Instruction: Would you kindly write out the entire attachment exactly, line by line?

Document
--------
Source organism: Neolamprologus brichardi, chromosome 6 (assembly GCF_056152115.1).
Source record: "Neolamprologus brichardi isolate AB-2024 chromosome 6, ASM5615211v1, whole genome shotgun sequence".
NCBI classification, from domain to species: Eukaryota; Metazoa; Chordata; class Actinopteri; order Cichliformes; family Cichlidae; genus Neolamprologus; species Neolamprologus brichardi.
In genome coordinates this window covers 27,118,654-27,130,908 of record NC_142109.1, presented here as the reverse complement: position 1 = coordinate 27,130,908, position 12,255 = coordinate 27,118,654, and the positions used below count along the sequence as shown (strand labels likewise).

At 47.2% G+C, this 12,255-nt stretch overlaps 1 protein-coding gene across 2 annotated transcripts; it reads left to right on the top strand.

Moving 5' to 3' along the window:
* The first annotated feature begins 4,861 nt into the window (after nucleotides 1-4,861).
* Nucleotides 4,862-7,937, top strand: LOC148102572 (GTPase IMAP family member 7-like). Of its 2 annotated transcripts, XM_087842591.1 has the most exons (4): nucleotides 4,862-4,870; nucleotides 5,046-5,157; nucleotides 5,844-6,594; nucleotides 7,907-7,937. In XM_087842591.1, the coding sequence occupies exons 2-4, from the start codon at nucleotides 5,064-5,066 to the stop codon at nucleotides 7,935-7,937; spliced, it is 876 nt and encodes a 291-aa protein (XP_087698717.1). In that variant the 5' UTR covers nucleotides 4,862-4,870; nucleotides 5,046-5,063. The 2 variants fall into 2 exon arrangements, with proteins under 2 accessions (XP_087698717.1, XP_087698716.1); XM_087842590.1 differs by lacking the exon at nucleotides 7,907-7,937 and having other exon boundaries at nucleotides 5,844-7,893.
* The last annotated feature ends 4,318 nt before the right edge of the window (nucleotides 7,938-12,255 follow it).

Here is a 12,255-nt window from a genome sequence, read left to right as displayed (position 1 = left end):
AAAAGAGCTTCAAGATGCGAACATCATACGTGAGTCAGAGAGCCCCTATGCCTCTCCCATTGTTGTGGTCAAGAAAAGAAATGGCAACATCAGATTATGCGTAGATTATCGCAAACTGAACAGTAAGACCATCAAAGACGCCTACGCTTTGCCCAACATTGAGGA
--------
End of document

Source organism: Neolamprologus brichardi, chromosome 6 (assembly GCF_056152115.1).
Source record: "Neolamprologus brichardi isolate AB-2024 chromosome 6, ASM5615211v1, whole genome shotgun sequence".
NCBI classification, from domain to species: Eukaryota; Metazoa; Chordata; class Actinopteri; order Cichliformes; family Cichlidae; genus Neolamprologus; species Neolamprologus brichardi.
In genome coordinates this window covers 27,118,654-27,130,908 of record NC_142109.1, presented here as the reverse complement: position 1 = coordinate 27,130,908, position 12,255 = coordinate 27,118,654, and the positions used below count along the sequence as shown (strand labels likewise).

At 47.2% G+C, this 12,255-nt stretch overlaps 1 protein-coding gene across 2 annotated transcripts; it reads left to right on the top strand.

Moving 5' to 3' along the window:
* The first annotated feature begins 4,861 nt into the window (after nucleotides 1-4,861).
* Nucleotides 4,862-7,937, top strand: LOC148102572 (GTPase IMAP family member 7-like). Of its 2 annotated transcripts, XM_087842591.1 has the most exons (4): nucleotides 4,862-4,870; nucleotides 5,046-5,157; nucleotides 5,844-6,594; nucleotides 7,907-7,937. In XM_087842591.1, the coding sequence occupies exons 2-4, from the start codon at nucleotides 5,064-5,066 to the stop codon at nucleotides 7,935-7,937; spliced, it is 876 nt and encodes a 291-aa protein (XP_087698717.1). In that variant the 5' UTR covers nucleotides 4,862-4,870; nucleotides 5,046-5,063. The 2 variants fall into 2 exon arrangements, with proteins under 2 accessions (XP_087698717.1, XP_087698716.1); XM_087842590.1 differs by lacking the exon at nucleotides 7,907-7,937 and having other exon boundaries at nucleotides 5,844-7,893.
* The last annotated feature ends 4,318 nt before the right edge of the window (nucleotides 7,938-12,255 follow it).

Here is a 12,255-nt window from a genome sequence, read left to right as displayed (position 1 = left end):
AAAAGAGCTTCAAGATGCGAACATCATACGTGAGTCAGAGAGCCCCTATGCCTCTCCCATTGTTGTGGTCAAGAAAAGAAATGGCAACATCAGATTATGCGTAGATTATCGCAAACTGAACAGTAAGACCATCAAAGACGCCTACGCTTTGCCCAACATTGAGGA